Sweden recorded a surge in gun-related violence last year, according to new figures released by the government amid accusations that authorities have turned a blind eye to rising crime in the country.
Interior Minister Mikael Damberg disclosed on Monday that 47 people were killed and 117 injured in 366 shooting incidents in 2020, marking a 10 percent increase in gun violence when compared to statistics from 2019.
Damberg noted that in nearly half of the shootings registered last year, someone was injured or killed. “We will neither accept nor get used to such high levels of violence,” he said.
The situation in Malmo, a city with a large migrant population that has struggled with gang violence, has improved, while crime is surging in Stockholm, the interior minister pointed out. According to Damberg, the Swedish capital saw a staggering 79 percent increase in shootings in 2020.
Most of the violent incidents occurred in 60 suburbs across the country identified by police as “vulnerable” areas. Damberg said that while 5.4 percent of Sweden’s population live in such neighborhoods, they account for more than half of the nation’s fatal shootings.
He expressed hope, however, that 2021 would be a “turnaround” year that would usher in a drastic improvement in safety The government has rolled out a plan to increase the number of police recruits in the country, with the goal of having 10,000 more officers in 2024 when compared to figures from 2016.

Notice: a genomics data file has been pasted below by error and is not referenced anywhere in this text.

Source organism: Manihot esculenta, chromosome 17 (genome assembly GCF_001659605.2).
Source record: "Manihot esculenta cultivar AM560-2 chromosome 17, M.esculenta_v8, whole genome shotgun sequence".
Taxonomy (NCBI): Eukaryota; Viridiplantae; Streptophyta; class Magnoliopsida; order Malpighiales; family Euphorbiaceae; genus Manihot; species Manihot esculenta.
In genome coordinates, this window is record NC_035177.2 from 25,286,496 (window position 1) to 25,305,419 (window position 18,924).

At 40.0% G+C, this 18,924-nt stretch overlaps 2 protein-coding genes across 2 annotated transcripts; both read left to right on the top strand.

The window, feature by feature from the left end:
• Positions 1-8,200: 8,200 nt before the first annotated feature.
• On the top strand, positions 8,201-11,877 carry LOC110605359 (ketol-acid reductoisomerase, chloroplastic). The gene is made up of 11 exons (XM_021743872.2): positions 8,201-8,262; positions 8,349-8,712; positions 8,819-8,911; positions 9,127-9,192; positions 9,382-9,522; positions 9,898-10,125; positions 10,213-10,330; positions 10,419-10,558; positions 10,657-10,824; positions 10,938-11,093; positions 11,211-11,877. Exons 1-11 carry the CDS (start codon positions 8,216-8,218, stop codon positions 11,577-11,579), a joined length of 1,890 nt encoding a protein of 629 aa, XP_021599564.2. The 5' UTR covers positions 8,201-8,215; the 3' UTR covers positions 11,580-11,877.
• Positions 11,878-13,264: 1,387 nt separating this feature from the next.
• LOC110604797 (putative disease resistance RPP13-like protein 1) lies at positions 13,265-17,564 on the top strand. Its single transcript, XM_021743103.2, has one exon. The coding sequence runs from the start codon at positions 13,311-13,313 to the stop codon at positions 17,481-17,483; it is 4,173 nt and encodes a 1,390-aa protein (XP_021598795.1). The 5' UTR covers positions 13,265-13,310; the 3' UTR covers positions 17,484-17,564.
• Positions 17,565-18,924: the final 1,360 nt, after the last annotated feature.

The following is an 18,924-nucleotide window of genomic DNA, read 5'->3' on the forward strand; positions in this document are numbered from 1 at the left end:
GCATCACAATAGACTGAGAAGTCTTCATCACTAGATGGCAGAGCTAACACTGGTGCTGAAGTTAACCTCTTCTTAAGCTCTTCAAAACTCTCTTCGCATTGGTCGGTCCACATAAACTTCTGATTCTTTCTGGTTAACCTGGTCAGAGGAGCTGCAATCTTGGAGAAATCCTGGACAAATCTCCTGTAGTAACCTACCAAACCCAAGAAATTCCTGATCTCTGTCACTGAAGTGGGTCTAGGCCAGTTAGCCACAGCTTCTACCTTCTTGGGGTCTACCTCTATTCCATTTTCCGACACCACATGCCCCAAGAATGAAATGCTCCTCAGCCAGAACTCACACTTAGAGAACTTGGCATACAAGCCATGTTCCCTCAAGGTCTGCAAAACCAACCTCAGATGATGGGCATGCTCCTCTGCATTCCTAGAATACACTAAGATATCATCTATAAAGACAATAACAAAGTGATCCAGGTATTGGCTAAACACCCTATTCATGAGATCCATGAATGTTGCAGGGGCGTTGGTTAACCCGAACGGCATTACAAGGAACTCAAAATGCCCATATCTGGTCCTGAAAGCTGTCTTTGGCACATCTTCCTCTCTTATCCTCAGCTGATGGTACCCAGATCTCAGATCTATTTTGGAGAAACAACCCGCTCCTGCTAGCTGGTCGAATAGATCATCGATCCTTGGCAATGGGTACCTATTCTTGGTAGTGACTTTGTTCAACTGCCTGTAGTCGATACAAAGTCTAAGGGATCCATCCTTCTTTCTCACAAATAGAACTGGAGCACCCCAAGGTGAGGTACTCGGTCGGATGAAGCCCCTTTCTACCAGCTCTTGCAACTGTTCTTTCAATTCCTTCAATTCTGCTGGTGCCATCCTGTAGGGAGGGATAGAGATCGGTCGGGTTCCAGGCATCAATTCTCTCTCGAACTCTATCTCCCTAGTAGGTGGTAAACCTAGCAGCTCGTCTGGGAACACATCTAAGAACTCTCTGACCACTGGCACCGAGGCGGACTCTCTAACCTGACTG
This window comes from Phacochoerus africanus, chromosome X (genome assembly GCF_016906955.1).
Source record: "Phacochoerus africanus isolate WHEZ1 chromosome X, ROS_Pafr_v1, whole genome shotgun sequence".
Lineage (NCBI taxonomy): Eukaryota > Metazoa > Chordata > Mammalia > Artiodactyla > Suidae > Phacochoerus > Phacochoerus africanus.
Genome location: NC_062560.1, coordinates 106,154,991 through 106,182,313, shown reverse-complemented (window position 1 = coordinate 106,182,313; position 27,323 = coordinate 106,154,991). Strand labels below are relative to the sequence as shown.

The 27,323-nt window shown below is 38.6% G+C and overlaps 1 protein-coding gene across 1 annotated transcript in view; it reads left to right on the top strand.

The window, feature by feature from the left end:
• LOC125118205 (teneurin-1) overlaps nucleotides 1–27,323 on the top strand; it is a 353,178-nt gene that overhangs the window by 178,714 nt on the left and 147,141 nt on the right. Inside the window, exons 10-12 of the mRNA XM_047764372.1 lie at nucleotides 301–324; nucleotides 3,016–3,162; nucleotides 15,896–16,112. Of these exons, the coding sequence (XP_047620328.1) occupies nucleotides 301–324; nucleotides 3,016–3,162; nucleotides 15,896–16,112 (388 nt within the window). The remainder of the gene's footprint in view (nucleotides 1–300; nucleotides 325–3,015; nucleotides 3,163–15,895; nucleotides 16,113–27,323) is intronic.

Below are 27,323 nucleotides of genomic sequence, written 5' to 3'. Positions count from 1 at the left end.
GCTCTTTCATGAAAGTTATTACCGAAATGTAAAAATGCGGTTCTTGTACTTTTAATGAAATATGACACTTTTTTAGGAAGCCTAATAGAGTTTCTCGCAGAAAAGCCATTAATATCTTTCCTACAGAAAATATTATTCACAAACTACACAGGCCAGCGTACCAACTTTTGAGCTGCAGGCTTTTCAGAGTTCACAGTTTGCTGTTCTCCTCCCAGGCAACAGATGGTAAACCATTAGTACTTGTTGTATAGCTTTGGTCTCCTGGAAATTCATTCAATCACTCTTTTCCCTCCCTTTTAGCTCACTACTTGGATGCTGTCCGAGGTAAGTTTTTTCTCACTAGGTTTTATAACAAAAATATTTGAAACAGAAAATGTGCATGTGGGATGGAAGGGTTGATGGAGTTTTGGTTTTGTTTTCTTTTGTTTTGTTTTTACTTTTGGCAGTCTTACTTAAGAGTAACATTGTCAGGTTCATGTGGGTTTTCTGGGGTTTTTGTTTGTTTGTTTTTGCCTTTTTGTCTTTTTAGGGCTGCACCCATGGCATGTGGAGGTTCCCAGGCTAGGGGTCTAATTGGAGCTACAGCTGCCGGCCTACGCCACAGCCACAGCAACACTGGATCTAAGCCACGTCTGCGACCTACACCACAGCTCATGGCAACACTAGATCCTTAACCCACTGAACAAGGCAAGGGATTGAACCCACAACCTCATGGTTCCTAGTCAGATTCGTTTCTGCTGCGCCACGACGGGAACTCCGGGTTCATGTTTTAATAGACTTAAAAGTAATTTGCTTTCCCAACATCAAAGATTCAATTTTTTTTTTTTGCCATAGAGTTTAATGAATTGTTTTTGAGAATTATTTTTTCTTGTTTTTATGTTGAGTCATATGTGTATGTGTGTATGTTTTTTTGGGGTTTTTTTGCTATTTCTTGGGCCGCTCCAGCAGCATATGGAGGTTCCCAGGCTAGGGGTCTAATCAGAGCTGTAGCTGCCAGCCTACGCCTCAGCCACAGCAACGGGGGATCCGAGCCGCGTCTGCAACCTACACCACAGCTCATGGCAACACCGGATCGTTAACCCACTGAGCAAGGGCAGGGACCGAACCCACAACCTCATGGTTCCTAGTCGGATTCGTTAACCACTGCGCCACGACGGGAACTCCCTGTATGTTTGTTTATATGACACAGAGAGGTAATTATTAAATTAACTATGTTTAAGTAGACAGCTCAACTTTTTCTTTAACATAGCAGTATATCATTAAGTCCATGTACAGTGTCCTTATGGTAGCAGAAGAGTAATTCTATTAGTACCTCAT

Hours after Damberg disclosed the uptick in violence, an incident in Helsingborg, a coastal city in southern Sweden, left at least five people injured, with three individuals being hospitalized. All five victims suffered stab or cut wounds, but one of them may have also been shot, according to police.
Sweden has been struggling in recent years to rein in rising gang violence, with news reports highlighting victims who have been caught in the crossfire of feuding criminals.
In August, a 12-year-old girl was killed by a stray bullet in a drive-by shooting that occurred just south of Stockholm.
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In 2019, Sweden established a special task force to crack down on gang violence in the country, and granted officers additional surveillance powers.
Critics have accused the government of ignoring the role of migrants in the rise of gang crime, with officials often pointing to poverty and unemployment as the root causes of the violence.
Sweden isn’t alone in registering a troubling increase in shootings. A study recently released by the National Commission of COVID-19 and Criminal Justice (NCCCJ) found that murder rates in nearly three dozen American cities skyrocketed in 2020, rising 30 percent over the previous year.
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